Our History and Mission

Following the Fourth International Congress of Verdi Studies (Chicago, 1974), several participants felt the need to link the unprecedented surge of interest in Verdi research with performances of his music. Mary Jane Phillips-Matz, Andrew Porter, and Martin Chusid met and began to plan. Later they were joined by Claire Brook, Patrick Smith, and Philip Gossett. Their efforts were encouraged by Mario Medici, founder and at that time director of the Istituto di studi verdiani of Parma, Italy. It was their international congresses (Venice, 1966; Verona, 1969; Milan, 1972; and Chicago, 1974) and the publications (Bollettini, Quaderni, Atti, and now Studi) of that organization that had fostered so much of the increased Verdi activity.

In order to provide a broad base for an American Institute for Verdi Studies, performers, scholars, operatic organizations, critics, publishers, librarians, and Verdi enthusiasts were approached to serve as advisors. Their response was immediate and enthusiastic. Such an organization, open to public membership, was evidently both desired and needed, and on 1 April 1976 it was officially inaugurated with a meeting of the advisory board in the music division of Bobst Library at New York University.

The Institute publishes the Verdi Forum (formerly Verdi Newsletter) and sponsors meetings for the reading of scholarly papers, sometimes in conjunction with the Greater New York Chapter of the American Musicological Society. In addition to shorter conferences in Vienna (1983), at the Casa Italiana Zerilli-Marimò (1991 and 1997), and at the Sarasota, Florida, Opera House (1994 and 1996), the Institute organized three international congresses of Verdi studies (Danville, Kentucky, 1977; Irvine, California, 1980; and Belfast, Northern Ireland, 1993) at which there were performances of the rarely heard first versions of Macbeth (Danville) and La forza del destino (Irvine), both with scores prepared by members of the Institute's advisory board and/or executive boards, as well as a performance of Il trovatore in the new critical edition by David Lawton (Belfast). It also contributed to a Verdi Congress in London at Covent Garden (1995) and, most notably, in January 2001 it co-sponsored the joint congress "Verdi 2001" with the Istituto Nazionale di Studi Verdiani in Parma and the Beinecke Library at Yale University to celebrate the centenary in 2001 of the composer's death. With the loyal support of its members and patrons, in September 2003 the AIVS inaugurated the first Postdoctoral Fellowship in 19th Century Italian Operatic Studies to be offered at any university in the United States.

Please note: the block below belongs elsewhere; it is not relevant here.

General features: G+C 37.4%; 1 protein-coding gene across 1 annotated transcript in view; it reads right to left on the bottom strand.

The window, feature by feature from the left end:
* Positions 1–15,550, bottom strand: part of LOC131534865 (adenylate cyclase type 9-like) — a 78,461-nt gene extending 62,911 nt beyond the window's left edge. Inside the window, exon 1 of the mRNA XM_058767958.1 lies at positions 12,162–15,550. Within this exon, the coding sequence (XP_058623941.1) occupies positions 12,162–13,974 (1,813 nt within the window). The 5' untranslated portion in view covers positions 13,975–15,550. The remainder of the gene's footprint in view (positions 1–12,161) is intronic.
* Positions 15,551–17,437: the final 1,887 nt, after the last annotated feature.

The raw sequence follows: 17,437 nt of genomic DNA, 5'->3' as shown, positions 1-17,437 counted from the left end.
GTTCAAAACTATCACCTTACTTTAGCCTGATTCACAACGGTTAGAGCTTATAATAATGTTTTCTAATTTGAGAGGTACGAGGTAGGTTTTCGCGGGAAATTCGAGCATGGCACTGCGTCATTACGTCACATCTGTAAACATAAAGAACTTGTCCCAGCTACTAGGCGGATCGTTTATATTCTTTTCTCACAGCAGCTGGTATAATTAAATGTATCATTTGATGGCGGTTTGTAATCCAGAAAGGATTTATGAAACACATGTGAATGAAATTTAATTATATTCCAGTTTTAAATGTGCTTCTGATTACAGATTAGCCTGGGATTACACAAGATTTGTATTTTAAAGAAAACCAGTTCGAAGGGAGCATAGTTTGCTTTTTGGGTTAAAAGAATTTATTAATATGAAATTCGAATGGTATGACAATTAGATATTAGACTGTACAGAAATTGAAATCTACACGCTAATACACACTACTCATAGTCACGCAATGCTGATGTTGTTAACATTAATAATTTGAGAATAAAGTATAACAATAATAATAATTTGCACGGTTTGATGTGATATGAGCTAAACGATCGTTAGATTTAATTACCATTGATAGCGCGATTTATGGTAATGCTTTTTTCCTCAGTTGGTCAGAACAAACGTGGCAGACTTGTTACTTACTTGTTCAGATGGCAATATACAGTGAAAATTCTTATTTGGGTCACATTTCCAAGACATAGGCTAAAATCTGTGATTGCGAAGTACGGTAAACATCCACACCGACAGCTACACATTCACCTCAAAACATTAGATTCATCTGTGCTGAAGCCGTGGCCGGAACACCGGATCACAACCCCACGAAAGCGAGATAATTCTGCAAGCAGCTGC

In addition, the AIVS has sponsored concerts of Verdi's songs, arias, and the string quartet, as well as concert performances of the original Macbethand the first performance in the United States of Il corsaro. The Institute has also offered a series of combined lectures and screenings of videorecorded performances. These have included the original version of La forza del destino (remarks by Andrew Porter), La traviata (David Lawton), Otello (James Hepokoski), and Un ballo in maschera (Siegmund Levarie). Recent events include benefit concerts at Weill Recital Hall at Carnegie Hall, featuring such renowned artists as Eve Queler, Aprile Millo and Francisco Casanova, and a variety of concerts and lectures presented in collaboration with the Casa Italiana Zerilli-Marimò at NYU, which remains a key partner of the AIVS during the Verdi bicentenary in 2013.

Over the years the Institute's Archive has accumulated an extensive collection of Verdi materials, primarily on microfilm. These include films of thousands of the composer's letters, including fifteen hundred written by Verdi to his principal publisher, the Casa Ricordi of Milan, which donated the films. On the other side of the correspondence there are films of many thousands of letters written to the composer and his wife, the soprano Giuseppina Strepponi Verdi, together with drafts of hundreds of letters from Verdi and Giuseppina. There are, furthermore, over two hundred manuscripts of complete orchestral scores of the Verdi operas and several hundred pezzi staccati (individual pieces from the operas), more than twenty-two hundred printed librettos for the composer's operas, most dating from the nineteenth century with a vast majority stemming from Italy, approximately sixty manuscript and printed production books or printed librettos and piano-vocal scores with directions for staging added by hand, and a good selection of French, German, English, and especially Italian periodicals devoted to music and the other arts. The Institute also holds a number of wall posters of premiere and other early performance, as well as many films of sets and costume designs dating from Verdi's time. Recent acquisitions include a substantial collection of nineteenth-century librettos from the collection of the late John D. Mazzarella, a long-time loyal member of of the AIVS. These fascinating materials are described in the current issue of the Verdi Forum and will soon become accessible to the public in the Fales Library & Special Collections at NYU.

The bicentennial of Verdi's birth in 2013 was an exceptionally busy and exciting time for the AIVS, which organized and hosted the international conference Verdi's Third Century: Italian Opera Today, the exhibit Giuseppe Verdi: Words, Notes, Legacy, and various other events and initiatives.  Details concerning past events may be found here.

For further information and a free copy of the Verdi Forum, please write to or visit our Support the AIVS page.


American Institute for Verdi Studies • New York University, Department of Music, 24 Waverly Place, Room 268, New York, NY 10003 • 212-998-2587 •